All Oracle Error Codes
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Frequent Oracle Errors

TNS:could not resolve the connect identifier specified
Backtrace message unwound by exceptions
invalid identifier
PL/SQL compilation error
internal error
missing expression
table or view does not exist
end-of-file on communication channel
TNS:listener unknown in connect descriptor
insufficient privileges
PL/SQL: numeric or value error string
TNS:protocol adapter error
ORACLE not available
target host or object does not exist
invalid number
unable to allocate string bytes of shared memory
resource busy and acquire with NOWAIT specified
error occurred at recursive SQL level string
ORACLE initialization or shutdown in progress
archiver error. Connect internal only, until freed
snapshot too old
unable to extend temp segment by string in tablespace
Credential retrieval failed
missing or invalid option
invalid username/password; logon denied
unable to create INITIAL extent for segment
out of process memory when trying to allocate string bytes
shared memory realm does not exist
cannot insert NULL
TNS:unable to connect to destination
remote database not found ora-02019
exception encountered: core dump
inconsistent datatypes
no data found
TNS:operation timed out
PL/SQL: could not find program
existing state of packages has been discarded
maximum number of processes exceeded
error signaled in parallel query server
ORACLE instance terminated. Disconnection forced
TNS:packet writer failure
see ORA-12699
missing right parenthesis
name is already used by an existing object
cannot identify/lock data file
invalid file operation
quoted string not properly terminated

Re: standbys and unrecoverable operations

chao zhu


unrecoverable_change is from v$datafile, which is from controlfile,
not from datafile header.

if you refresh controlfile at standby, this all the information at
standby v$datafile is incorrect.

It is very hard to detect. in a complex production environment.

enable force_logging in 9i is a good idea for standby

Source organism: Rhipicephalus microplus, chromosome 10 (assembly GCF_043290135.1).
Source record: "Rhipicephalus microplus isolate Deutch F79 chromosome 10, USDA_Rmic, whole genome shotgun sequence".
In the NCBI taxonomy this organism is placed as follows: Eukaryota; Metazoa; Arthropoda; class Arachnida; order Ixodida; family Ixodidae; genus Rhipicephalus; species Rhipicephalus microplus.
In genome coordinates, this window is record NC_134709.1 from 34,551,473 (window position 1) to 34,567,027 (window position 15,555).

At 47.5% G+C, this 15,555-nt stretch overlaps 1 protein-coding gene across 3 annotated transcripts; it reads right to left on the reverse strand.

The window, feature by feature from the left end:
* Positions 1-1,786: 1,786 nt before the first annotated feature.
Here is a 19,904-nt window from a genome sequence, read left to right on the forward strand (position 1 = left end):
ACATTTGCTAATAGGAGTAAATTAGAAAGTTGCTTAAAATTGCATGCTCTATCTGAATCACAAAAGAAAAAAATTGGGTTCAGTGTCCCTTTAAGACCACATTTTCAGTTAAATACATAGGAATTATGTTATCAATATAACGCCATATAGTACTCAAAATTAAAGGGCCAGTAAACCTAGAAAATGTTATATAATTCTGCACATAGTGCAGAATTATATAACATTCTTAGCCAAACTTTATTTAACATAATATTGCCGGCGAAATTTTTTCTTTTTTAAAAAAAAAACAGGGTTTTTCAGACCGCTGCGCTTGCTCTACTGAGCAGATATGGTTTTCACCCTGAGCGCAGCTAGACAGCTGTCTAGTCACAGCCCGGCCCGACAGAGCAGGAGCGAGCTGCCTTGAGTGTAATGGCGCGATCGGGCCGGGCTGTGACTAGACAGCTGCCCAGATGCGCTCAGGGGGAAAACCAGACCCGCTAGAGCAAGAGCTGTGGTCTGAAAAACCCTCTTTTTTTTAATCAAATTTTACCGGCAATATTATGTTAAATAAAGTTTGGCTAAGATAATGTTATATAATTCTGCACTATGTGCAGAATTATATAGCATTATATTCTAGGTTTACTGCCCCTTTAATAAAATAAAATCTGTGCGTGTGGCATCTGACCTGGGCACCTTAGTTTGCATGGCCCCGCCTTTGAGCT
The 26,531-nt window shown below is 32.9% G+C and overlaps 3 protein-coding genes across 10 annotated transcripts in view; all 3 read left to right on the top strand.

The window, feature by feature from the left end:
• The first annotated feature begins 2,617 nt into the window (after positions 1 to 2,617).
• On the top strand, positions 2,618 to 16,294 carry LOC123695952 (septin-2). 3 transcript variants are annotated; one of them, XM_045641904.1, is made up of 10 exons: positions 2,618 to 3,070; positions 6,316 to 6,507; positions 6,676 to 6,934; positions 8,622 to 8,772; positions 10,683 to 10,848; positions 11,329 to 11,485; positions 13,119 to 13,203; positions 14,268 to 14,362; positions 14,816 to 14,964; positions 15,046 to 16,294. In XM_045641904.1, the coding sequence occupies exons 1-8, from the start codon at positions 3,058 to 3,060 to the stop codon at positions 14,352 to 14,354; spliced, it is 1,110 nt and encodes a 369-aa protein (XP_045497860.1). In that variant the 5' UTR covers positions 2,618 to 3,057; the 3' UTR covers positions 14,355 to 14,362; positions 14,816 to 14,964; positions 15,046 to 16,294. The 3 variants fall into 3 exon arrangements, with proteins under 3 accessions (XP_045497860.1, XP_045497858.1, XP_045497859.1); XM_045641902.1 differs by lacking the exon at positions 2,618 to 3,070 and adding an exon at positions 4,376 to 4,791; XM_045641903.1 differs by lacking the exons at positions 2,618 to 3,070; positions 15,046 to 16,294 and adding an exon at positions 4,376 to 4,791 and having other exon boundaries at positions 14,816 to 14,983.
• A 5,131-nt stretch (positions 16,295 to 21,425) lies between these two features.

On 11/16/05, Bobak, Mark <Mark.Bobak@(protected):
> Josh,
> I'm not a standby or DataGuard expert, but, think about what the
> unrecoverable change # represents. It's the SCN at which the last
> unrecoverable operation occurred on that datafile. So, if the primary is
> ahead of the standby, that means there are operations which have occurred on
> the primary which did not propogate to the standby. This is a corruption
> waiting to happen. If you activate the standby and a datablock is accessed
> that was loaded unrecoverable on the primary, you'll encounter an ORA-26040.
> So, I assume (don't have a standby setup handy to confirm it) that the
> default safe position is that they are equal, since, when you clone from the
> primary to initially create the standby, they'd (presumably) be equal. At
> that point, the only way for them to get out of sync is if you do an
> unrecoverable (aka nologging) load in the primary database.
> Corrections welcome from those with actual DG and standby experience! ;-)
> Hope that helps,
> -Mark
> PS Note that in 9i (can't remember if it was 9.0.1 or 9.2.0 intorduction)
> you can do ALTER DATABASE FORCE_LOGGING=TRUE; and everything will log, even
> if people try to do nologging loads.
> ________________________________
> From: oracle-l-bounce@(protected)]
> On Behalf Of Josh Collier
> Sent: Tuesday, November 15, 2005 4:52 PM
> To: oracle-l@(protected)
> Subject: standbys and unrecoverable operations
> Greetings,
> The Oracle documentation says that if the unrecoverable_change# for a
> datafile reported (v$datafile) by the primary is greater than that reported
> by the standby then you will need to recover that datafile (by copying it
> over from the primary) in order to avoid block corruption errors if the
> standby is activated.
> Does this also hold if the unrecoverable_change# are identical?
> have a good day,
> Josh C.

Zhu Chao